13. At the time the coffee plantations were lively and needed labor to keep up with the new demand. Italian laborers went to meet the demand of the plantations on Brazil. An immigrants hotel was built in São Paulo to house the incoming immigrants.

  14. Not Wanted Closer to the end of the era of great migration, concerns in America grew of the masses flocking to their nation. People were developing feelings that as “native” born Americans should receive priority over the immigrants. “Birds of Passage” soon came under fire, when Americans accused them of lacking loyalty to their new home. The great era soon came to a close due to World War I, restriction immigration policies. The movement to restrict immigration began earlier: Know Nothing Movement in mid-1850’s, Immigration Restriction League of the 1890s, the anti-Asian movements in the West, resulting in the Chinese Exclusion Act of 1882 and the "Gentlemen's Agreement of 1907“.

  15. Immigrants traveled across an ocean, sometimes leaving their only family behind, to find a better life. When traveling to America their first site of America would be the Statue of Liberty, a sign of the American spirit. Immigrants embodied the American spirit and believed in the American Dream. The immigrants came to prosper, and changed what it truly meant to be an American.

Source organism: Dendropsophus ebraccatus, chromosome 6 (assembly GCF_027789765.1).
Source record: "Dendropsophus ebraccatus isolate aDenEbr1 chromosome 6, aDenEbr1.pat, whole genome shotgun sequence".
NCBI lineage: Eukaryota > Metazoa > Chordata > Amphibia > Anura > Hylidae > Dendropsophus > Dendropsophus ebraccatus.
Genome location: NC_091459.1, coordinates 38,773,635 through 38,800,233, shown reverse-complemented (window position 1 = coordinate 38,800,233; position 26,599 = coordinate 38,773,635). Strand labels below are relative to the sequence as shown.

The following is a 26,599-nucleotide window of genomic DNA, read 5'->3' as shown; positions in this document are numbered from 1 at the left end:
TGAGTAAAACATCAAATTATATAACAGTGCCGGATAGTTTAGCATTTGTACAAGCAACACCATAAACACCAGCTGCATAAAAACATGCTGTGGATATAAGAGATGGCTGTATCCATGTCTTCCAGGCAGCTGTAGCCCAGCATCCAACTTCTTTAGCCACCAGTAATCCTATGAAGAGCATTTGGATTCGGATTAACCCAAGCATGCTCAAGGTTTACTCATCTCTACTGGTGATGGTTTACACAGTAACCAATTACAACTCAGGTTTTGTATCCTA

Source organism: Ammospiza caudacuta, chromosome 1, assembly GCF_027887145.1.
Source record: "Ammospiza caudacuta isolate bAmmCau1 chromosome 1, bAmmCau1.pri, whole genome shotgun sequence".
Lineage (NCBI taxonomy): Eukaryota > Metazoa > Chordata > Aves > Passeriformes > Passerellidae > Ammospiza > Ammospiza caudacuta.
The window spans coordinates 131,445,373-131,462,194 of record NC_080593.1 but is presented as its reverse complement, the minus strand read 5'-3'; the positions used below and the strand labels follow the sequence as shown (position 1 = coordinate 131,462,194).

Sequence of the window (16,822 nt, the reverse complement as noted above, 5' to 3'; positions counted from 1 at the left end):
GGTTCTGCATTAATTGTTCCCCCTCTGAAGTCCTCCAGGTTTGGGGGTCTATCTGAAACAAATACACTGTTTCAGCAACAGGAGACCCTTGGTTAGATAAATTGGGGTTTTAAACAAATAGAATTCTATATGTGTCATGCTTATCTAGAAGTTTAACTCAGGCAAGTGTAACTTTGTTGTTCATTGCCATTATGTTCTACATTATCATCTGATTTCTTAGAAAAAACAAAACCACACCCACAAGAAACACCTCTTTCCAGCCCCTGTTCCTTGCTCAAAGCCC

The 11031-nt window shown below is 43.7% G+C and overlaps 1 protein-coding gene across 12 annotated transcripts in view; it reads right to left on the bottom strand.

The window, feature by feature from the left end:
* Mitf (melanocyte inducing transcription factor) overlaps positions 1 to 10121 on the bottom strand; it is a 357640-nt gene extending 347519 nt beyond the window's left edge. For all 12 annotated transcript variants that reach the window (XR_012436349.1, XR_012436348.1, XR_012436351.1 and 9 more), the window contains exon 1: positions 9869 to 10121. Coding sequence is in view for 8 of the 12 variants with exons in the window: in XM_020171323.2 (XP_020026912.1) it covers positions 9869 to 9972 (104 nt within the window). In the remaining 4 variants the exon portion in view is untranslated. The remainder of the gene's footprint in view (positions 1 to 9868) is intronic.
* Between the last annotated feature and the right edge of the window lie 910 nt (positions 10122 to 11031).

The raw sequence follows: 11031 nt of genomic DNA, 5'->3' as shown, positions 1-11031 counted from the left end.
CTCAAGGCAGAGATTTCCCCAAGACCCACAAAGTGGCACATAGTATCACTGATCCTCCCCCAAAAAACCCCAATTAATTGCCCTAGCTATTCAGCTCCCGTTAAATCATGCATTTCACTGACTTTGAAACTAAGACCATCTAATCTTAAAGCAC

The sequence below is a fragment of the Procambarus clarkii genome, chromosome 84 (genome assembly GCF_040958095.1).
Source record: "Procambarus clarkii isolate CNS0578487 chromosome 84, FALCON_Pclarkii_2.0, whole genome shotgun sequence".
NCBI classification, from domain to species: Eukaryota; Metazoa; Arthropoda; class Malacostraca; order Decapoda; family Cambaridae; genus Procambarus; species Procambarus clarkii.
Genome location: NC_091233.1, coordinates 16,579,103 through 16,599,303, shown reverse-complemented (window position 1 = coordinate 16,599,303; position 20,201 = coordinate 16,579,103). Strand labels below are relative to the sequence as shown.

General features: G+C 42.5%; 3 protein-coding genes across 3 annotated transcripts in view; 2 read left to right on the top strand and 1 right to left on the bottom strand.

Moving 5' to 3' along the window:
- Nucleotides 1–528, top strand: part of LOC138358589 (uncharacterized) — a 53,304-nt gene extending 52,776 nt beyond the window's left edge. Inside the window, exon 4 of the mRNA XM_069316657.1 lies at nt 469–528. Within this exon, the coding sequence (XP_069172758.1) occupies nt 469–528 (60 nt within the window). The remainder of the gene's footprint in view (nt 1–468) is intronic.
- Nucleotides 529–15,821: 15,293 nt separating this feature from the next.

16. Bibliography • Nugent, Walter. "The Great Transatlantic Migrations." In Crossings: The Great Transatlantic Migration, 109-127. Bloomington: Indiana University Press, 1992. • Pilarof Fire Church. “Heroes of the Fiery Cross”. 1928 • http://en.wikipedia.org/wiki/File:Immigrants1.jpg. • Gaensly, Guilherme. “Italians in Sao Paulo”. 1890. Fundação Patrimônio da Energia de São Paulo - Memorial do Imigrante. • http://en.wikipedia.org/wiki/File:Italians_Sao_Paulo.jpg. • Underwood & Underwood.“Immigrantsjust arrived from Foreign Countries--Immigrant Building, Ellis Island, New York Harbor”. 1904. Library of Congress. • http://www.loc.gov/pictures/item/97501095/. • McMurry, Frank Morton. “Picking Coffee in Brazil”. 1914.The New Students Reference Book. • http://commons.wikimedia.org/wiki/File:LA2-NSRW-1-0485.jpg. • “Hester Street New York City”.1908. • “Immigrants at Ellis Island”. 1890. Johnstown Area Heritage Association. • http://www.jaha.org/edu/discovery_center/ • Underwood & Underwood. “Ellis Island Arrivals”. 1904. Library of Congress Prints and Photographs Division. • http://www.loc.gov/pictures/resource/cph.3a17784/ • Butcher, Solomon D. “The David Hilton Family”. 1890. • http://nebraskahistory.org/images/lib-arch/research/photos/47fs.jpg • The Andrew J. Russell Collection, the Oakland Museum of California. “Transcontinental Railroad”. 1890. Library of Congress Prints and Photographs Division. http://www.understandingrace.org/about/credits_images.html#soc_sit • “Immigrant Women and Children”. 19th century. Wisconsin Historical Society. • http://www.wisconsinhistory.org/whi/fullRecord.asp?id=4722 • “The Statue of Liberty”.1890 .Ellis Island Foundation, Inc./National Park Service • http://teacher.scholastic.com/activities/immigration/tour/stop2.htm • Bettman/Corbis. “Immigrants Queuing AtEllis Island »1900. • http://www.guardian.co.uk/books/2009/jun/10/elise-valmorbida-migrant-experience